Neil Gaiman once wrote that “Tomorrow may be hell, but on the good writing days, nothing else matters.”
The reality of this election is that for many, many people - people with addictions, disabilities, mental illnesses, Muslims, women, people in the LGBTQ+ community, people of color, immigrants - not only will tomorrow feel like hell, but the entire four years of Trump’s presidency will feel like hell as well.
And that matters too. But what artists and writers can do is use the good writing days to ease the sharpness, the anger, tension, the hatred of each following day in which we grapple with the fact that our nation elected a man to the presidency who exemplifies everything painful in this world.
In this issue, Emily DeMaioNewton writes, “With nothing left to do, we can make art.” Emily Hillebrand writes, “Today we mourn.”
But, then, there is this: Isobel Murray John writes, “We stand.” We mourn, then we stand. We stand and we mourn, we mourn and we stand.
These poems and artworks speak of conversion therapy, of grief, of black men lying in the streets for hours, of lynchings, of the memories of Auschwitz so freshly brought into our awareness again on November 8h and 9th. They speak of the powerful women who walk in and through doors every day of our lives, the women that opened doors before us and for us.
In “American Sugar,” Elijah Noble El writes, “They try to feed us silence and tell us it’s sugar.” He writes, “I refuse to die under Trump’s America.”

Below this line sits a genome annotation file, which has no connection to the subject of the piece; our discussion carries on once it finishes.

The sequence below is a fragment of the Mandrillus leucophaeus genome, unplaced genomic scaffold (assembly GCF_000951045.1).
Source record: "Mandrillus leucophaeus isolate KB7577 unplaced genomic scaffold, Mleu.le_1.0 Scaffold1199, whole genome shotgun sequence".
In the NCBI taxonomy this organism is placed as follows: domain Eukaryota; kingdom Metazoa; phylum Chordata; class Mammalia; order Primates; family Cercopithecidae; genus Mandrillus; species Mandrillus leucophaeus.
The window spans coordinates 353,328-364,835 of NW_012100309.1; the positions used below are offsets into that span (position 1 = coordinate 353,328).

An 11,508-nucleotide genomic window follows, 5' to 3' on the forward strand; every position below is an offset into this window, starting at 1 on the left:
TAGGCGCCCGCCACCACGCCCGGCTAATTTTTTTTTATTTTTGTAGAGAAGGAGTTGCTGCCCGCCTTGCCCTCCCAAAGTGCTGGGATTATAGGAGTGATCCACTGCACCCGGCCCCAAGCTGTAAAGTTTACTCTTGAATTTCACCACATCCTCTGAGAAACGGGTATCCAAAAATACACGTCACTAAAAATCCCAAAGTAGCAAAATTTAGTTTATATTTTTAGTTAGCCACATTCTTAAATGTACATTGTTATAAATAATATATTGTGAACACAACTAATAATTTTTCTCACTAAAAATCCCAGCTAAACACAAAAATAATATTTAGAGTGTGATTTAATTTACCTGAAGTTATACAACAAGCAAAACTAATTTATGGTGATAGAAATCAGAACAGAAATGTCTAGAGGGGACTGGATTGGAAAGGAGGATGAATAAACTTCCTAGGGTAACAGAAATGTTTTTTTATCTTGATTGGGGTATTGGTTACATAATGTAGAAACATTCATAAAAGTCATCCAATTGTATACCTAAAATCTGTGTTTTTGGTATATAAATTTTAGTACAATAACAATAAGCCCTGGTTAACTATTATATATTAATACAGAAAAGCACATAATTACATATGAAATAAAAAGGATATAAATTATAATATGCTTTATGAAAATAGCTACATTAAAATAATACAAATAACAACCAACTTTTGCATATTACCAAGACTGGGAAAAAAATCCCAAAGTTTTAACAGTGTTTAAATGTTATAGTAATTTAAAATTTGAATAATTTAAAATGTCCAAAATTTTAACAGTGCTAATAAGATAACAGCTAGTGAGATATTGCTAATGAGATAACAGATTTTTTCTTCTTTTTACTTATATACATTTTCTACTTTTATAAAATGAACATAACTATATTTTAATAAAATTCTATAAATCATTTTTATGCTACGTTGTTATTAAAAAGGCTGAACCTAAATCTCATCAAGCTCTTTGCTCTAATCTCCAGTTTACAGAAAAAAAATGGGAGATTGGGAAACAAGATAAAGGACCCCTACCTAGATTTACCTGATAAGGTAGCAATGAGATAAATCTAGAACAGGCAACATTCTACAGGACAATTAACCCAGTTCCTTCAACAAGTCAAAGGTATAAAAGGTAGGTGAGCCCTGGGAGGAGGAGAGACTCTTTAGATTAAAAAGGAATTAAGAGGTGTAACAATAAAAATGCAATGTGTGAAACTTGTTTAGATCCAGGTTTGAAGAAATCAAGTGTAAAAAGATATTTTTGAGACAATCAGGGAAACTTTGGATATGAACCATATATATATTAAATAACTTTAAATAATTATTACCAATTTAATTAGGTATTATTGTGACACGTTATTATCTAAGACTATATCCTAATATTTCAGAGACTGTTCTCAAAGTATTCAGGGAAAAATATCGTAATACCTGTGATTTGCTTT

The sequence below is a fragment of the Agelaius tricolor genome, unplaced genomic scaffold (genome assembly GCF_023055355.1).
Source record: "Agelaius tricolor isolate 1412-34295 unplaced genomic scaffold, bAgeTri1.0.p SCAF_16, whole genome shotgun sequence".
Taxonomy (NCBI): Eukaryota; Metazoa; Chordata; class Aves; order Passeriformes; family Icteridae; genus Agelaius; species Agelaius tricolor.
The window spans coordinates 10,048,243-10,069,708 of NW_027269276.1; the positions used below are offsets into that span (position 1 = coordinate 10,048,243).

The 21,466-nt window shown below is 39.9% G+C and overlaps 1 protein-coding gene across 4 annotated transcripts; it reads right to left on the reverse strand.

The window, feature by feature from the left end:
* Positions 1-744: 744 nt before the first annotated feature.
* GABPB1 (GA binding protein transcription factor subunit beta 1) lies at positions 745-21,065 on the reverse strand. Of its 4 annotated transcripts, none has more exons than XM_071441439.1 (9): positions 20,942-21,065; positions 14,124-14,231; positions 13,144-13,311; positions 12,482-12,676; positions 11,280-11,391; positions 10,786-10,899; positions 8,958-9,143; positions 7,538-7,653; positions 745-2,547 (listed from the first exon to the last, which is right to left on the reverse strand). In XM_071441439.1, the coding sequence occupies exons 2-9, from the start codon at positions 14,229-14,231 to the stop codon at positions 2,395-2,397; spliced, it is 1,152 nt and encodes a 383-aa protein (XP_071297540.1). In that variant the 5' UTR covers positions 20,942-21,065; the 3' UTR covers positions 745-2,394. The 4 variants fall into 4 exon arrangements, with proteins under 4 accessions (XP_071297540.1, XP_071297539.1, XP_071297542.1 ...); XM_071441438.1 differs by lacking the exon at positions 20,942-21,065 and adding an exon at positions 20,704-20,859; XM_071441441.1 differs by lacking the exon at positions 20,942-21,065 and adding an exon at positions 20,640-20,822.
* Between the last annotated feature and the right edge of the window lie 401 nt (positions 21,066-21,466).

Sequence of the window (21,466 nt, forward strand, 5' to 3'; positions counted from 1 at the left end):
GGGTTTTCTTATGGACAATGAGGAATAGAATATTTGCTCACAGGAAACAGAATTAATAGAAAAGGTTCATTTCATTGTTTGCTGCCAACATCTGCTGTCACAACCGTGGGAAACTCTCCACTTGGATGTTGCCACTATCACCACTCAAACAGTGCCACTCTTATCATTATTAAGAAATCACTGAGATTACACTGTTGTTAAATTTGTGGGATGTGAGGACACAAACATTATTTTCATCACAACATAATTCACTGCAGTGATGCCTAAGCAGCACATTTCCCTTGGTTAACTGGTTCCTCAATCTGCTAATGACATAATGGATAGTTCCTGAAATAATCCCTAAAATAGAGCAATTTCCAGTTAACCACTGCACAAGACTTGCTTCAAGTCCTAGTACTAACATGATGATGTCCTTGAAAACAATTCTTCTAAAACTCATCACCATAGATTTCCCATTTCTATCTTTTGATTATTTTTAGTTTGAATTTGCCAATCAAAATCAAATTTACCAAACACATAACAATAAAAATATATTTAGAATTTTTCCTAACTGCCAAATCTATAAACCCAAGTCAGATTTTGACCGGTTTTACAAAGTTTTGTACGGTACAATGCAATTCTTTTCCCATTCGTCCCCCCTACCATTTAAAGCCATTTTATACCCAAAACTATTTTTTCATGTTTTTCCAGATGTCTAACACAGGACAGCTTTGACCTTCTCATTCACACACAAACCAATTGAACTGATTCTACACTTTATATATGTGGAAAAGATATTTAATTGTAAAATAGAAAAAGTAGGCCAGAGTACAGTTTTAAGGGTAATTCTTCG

Take up your paint, your pens, your paper, your easels, watercolors, ink, your hands, your hearts, your minds. Take up everything you have. We will not swallow this silence. We will not die under Trump’s America.
Founder & Editor-in-Chief
Meggie Royer is a writer and photographer from the Midwest who is currently working in the domestic violence field in Minnesota. Her poems have previously appeared in Words Dance Magazine, Winter Tangerine Review, The Harpoon Review, and more. Many of her poems promote female empowerment through body positivity, courage, healing from assault, and familial love passed down through generations of women. In March 2013 she won a National Gold Medal for her poetry collection and a National Silver Medal for her writing portfolio in the 2013 National Scholastic Art & Writing Awards. Her work can be found at writingsforwinter.tumblr.com.